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‘Being inactive’ the single most important factor that doubles the risk of dying from Covid – study

Not getting enough exercise is “the single most important factor” that could have a more severe impact than smoking, obesity, diabetes, high blood pressure, heart disease, and cancer.

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A study carried out on almost 50,000 Americans shows that people who do not ‘Get Enough Exercise’ or prone to being inactive are 75% more vulnerable to severe coronavirus infection and having a two-and-a-half-fold higher chance of dying from the disease.

Being inactive or not getting enough exercise is linked to a two-and-a-half-fold increase in the likelihood of death, a doubled risk of hospitalization, as well as a 75 percent higher chance of needing intensive care.

Researchers say not getting enough exercise was “the single most important factor” and had even more of an impact than smoking, obesity, diabetes, high blood pressure, heart disease, and cancer.

Only age and having had an organ transplant had more of an effect on the outcome of the disease, the study of almost 50,000 Americans showed.

The team behind the findings, from the Kaiser Permanente Southern California Department of Research and Evaluation, said walking just 30 minutes for five days a week could mean the difference between life and death.

Dr. Deborah Rohm Young, the co-author of the study, said: “What surprised me the most from this study was the strength of the association between inactivity and poor outcomes from Covid-19.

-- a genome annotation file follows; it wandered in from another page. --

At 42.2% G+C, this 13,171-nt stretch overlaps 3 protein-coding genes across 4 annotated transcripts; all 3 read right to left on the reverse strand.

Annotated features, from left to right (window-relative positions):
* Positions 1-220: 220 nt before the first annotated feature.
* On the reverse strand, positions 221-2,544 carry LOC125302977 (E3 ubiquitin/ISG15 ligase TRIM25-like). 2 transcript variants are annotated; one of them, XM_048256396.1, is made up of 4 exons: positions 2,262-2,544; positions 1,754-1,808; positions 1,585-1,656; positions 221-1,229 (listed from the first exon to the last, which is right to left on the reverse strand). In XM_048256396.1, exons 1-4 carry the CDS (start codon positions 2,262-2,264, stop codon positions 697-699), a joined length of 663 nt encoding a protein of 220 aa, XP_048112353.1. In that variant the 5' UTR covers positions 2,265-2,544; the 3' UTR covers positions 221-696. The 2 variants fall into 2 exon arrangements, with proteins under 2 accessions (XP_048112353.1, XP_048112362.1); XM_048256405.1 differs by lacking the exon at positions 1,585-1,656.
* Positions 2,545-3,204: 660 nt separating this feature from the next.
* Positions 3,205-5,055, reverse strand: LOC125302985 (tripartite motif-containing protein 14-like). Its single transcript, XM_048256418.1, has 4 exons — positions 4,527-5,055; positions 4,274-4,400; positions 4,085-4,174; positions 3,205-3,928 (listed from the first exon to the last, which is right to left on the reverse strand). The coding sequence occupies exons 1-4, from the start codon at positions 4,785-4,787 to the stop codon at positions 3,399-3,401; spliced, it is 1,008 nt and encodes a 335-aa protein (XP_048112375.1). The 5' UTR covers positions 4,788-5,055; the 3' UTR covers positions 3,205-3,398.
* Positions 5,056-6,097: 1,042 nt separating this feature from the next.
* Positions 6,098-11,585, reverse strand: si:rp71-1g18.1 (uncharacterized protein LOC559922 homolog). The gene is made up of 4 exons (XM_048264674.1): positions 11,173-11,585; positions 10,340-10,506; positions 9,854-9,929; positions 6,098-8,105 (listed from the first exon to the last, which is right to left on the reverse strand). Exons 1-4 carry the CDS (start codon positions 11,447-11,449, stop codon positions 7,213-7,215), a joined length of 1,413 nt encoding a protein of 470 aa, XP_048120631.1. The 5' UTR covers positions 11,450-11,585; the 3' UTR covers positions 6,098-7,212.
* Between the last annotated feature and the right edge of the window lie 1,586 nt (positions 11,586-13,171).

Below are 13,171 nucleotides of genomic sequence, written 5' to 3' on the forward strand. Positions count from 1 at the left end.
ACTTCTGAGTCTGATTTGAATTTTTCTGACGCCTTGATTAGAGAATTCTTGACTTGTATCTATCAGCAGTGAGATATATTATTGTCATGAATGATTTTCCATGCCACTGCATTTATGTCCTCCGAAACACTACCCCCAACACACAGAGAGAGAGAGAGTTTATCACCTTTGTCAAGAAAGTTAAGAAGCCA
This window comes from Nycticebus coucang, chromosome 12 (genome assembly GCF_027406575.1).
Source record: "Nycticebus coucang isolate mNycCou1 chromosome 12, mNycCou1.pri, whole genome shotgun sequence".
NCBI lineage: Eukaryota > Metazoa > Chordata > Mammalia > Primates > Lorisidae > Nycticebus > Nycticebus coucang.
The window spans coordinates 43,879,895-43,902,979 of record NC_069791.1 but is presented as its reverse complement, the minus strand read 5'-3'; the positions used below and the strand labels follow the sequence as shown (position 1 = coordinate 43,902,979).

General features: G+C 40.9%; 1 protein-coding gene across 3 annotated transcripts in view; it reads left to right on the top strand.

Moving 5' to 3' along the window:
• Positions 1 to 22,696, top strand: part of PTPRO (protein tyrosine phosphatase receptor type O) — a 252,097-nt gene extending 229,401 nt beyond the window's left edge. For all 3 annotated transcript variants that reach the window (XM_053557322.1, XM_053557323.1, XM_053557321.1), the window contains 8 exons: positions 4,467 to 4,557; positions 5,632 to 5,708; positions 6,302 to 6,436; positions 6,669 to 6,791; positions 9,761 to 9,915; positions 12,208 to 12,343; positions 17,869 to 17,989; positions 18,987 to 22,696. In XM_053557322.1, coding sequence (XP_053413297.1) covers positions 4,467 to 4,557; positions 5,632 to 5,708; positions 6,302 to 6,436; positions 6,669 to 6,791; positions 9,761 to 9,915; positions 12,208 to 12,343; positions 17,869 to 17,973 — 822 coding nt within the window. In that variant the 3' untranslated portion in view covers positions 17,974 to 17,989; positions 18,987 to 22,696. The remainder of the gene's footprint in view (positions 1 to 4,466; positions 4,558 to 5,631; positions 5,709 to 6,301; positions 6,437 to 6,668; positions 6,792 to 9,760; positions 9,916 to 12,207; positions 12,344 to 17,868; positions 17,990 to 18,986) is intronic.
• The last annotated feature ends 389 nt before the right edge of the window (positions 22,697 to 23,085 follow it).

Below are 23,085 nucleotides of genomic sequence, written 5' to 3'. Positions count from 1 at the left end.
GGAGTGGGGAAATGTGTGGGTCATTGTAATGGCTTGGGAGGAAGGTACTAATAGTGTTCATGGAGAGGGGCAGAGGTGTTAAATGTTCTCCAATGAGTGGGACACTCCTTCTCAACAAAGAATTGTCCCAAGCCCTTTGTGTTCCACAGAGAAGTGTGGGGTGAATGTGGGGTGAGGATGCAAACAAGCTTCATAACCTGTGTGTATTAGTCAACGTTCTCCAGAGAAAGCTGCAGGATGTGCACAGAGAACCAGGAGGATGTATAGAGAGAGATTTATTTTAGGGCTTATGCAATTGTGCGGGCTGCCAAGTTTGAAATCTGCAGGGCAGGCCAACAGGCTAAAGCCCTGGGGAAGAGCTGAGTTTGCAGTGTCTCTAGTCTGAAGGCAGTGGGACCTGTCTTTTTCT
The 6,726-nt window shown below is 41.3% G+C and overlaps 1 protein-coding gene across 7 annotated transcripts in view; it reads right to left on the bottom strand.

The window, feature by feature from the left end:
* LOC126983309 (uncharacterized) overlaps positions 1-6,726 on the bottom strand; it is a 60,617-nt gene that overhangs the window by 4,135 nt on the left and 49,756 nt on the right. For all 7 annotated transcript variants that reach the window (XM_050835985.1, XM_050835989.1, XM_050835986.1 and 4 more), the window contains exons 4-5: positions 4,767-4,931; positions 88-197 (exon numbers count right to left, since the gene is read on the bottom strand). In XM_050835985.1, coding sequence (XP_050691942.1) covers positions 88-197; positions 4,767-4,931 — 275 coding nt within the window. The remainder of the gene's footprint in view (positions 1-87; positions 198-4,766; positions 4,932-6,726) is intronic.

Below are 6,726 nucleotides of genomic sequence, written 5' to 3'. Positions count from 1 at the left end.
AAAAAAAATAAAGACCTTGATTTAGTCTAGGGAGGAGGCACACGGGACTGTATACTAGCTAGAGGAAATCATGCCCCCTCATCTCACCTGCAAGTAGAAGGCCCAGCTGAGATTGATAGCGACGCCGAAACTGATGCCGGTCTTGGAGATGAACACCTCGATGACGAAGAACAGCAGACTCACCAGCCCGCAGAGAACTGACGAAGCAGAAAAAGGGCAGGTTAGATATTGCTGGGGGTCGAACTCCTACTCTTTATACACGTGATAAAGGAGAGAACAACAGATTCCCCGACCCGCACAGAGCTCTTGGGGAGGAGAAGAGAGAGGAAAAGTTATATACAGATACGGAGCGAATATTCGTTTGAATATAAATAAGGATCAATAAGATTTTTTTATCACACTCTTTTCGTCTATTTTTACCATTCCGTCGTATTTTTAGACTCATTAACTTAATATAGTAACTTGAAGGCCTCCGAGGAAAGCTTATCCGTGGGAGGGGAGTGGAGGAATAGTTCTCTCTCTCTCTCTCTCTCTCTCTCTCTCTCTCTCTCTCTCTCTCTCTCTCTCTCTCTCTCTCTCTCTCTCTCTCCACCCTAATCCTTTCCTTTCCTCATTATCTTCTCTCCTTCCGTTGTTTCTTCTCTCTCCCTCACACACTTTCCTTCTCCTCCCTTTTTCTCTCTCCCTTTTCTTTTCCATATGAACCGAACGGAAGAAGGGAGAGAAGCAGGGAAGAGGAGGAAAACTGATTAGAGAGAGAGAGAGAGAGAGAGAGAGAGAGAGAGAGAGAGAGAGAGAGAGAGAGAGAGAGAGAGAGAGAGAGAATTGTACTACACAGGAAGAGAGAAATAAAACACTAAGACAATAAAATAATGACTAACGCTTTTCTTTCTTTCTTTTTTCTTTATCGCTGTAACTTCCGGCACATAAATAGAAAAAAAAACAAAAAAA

“Even after we included variables such as obesity and smoking in the analysis, we still saw inactivity was strongly associated with much higher odds of hospitalization, ICU admission, and death compared with moderate physical activity or any activity at all.”

“It is notable that being consistently inactive was a stronger risk factor for severe Covid-19 outcomes than any of the underlying medical conditions and risk factors except for age and a history of organ transplant.”

“In fact, physical inactivity was the strongest risk factor across all outcomes, compared with the commonly cited modifiable risk factors, including smoking, obesity, diabetes, hypertension, cardiovascular disease and cancer.”

She added: “We recommend that public health authorities inform all populations that short of vaccination and following public health safety guidelines such as social distancing and mask use, engaging in regular physical activity may be the single most important action individuals can take to prevent severe COVID-19 and its complications, including death.”

“This message is especially important given the increased barriers to achieving regular physical activity during lockdowns and other pandemic restrictions.”

The study showed that those who got ten minutes, or fewer, of exercise each week were the worst affected.

Dr. Robert Sallis, a family, and sports medicine physician at the Kaiser Permanente Fontana Medical Center said: “Walk 30 minutes a day, five days a week at a moderate pace and that will give you a tremendous protective effect against Covid-19.

”I continue to believe that exercise is medicine that everyone should take – especially in this era of Covid-19.”

To reach their findings, the researchers collected data on 48,440 Americans who had received a Covid diagnosis.

The group of patients had an average age of 47, included 70 per cent females, and were ethnically diverse.

All of them had reported their level of regular physical activity at least three times between March 2018 and March 2020 at outpatient clinics.

Just 6.4 per cent were classed as “consistently active” – meaning they exercised at least 150 hours a week, meeting health guidelines.

More than twice as many, 14.4 per cent, were considered “consistently inactive”, with 10 minutes or less exercise each week, while the remainder were classified as “inconsistently active” – meaning they were exercising between 11 and 149 minutes per week.

White patients were most likely to consistently meet physical activity guidelines – 10 per cent, followed by Asian patients at seven per cent, Hispanic patients – six per cent, and African-American patients at five per cent.

Of the entire group, nine percent were admitted to hospital, around three per cent required intensive care, and two per cent died.

The findings have been published in the British Journal of Sports Medicine.

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